Jurors then heard from Zachary Zoz, a friend of the Widmers who testified how Sarah fell asleep one night during an outing with a group of friends at Brazen head Irish Pub in Mason. He also said she would climb into a car and fall asleep during tailgating before Bengals game.

"We thought it was funny at that point, now it's not so funny," Zoz said.

During cross examination, he admitted he didn't know Sarah's work schedule or what time she got up in the morning or what time she went to bed.

Next up was Carol Manning, who works for human resources at the Warren County Convention and Visitors Bureau, where Ryan was employed before Sarah's death.

She called Ryan a "model employee" and said she didn't notice Ryan acting odd the day Sarah died.

The defense also called Sharon Bonekemper, former director of the Warren County Convention and Visitors Bureau (she's now retired). She testified that she saw Ryan as an employee with "great potential" and that she never saw him get mad or angry, even when some of his coworkers teased him about learning the ballroom dance for the wedding.

However, during cross examination, she admitted that she didn't know Sarah very well.

The defense also called Amy Karabaic, a friend of Sarah's who she met at Raymond Walters College while they were studying to be dental hygienists.

Phone records indicate Amy called Sarah around 7:15 p.m. the night of Sarah's death, and they had a brief conversation. Karabaic testified that Sarah didn't complain about any marital problems during that phone conversation.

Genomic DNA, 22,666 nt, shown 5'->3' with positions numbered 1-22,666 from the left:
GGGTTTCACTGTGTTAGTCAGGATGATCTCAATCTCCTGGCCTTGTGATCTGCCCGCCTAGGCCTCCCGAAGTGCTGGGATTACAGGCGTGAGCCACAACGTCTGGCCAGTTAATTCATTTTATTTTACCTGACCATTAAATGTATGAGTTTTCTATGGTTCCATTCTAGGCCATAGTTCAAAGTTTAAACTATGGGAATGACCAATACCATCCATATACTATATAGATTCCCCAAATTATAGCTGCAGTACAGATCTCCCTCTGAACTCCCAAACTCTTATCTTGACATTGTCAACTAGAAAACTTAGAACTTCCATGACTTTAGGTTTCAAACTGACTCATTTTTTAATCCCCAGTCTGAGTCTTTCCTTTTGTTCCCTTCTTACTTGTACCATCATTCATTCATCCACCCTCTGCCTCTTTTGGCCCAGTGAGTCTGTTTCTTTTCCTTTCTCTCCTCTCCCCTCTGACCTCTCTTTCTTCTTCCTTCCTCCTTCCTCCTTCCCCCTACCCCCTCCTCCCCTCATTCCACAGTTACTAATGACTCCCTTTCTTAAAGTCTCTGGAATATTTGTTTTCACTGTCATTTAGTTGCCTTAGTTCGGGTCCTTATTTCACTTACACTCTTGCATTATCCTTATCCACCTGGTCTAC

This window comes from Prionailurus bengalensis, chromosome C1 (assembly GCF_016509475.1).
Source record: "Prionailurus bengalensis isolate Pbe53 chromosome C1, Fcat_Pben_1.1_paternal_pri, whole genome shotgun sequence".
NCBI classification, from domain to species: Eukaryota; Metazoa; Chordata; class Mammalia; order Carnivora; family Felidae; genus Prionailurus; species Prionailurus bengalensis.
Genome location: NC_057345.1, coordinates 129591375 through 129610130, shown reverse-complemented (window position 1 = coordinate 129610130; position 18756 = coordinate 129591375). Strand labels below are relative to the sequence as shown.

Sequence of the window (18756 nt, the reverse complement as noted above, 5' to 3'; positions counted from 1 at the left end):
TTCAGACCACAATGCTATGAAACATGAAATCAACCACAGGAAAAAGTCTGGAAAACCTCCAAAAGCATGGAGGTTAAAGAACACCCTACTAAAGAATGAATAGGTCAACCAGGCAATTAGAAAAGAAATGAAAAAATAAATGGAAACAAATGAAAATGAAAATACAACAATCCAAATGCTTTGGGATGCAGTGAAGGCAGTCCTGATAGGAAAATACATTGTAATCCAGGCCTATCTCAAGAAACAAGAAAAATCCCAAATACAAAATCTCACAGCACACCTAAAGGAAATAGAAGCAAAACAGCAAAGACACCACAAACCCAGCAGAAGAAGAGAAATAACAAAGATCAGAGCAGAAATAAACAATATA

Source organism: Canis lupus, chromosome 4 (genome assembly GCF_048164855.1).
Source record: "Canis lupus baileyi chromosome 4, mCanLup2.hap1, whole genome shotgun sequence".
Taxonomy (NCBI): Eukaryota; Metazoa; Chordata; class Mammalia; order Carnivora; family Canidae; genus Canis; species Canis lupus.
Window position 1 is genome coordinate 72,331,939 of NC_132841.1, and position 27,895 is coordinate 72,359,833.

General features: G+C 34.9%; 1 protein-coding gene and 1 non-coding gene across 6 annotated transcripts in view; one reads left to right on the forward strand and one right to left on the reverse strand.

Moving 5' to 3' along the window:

During cross examination, she said she never noticed Sarah pass out or have any problems handling the tools they used in dental school, and she never noticed Sarah falling asleep when they visited each other.

After a lunch break, the defense called Dr. Benjamin Messmer, who Sarah worked for as a dental hygienist. He testified about Sarah sleeping in her car before work and during lunch breaks and also testified about a medical history report that Sarah filled out when the office had installed new software. The report said she suffered from allergies, had a previous heart murmur, and bruises easily. However, prosecutors pointed out that the report had never been signed by Sarah and Messmer admitted it was not used as her official patient record at the office.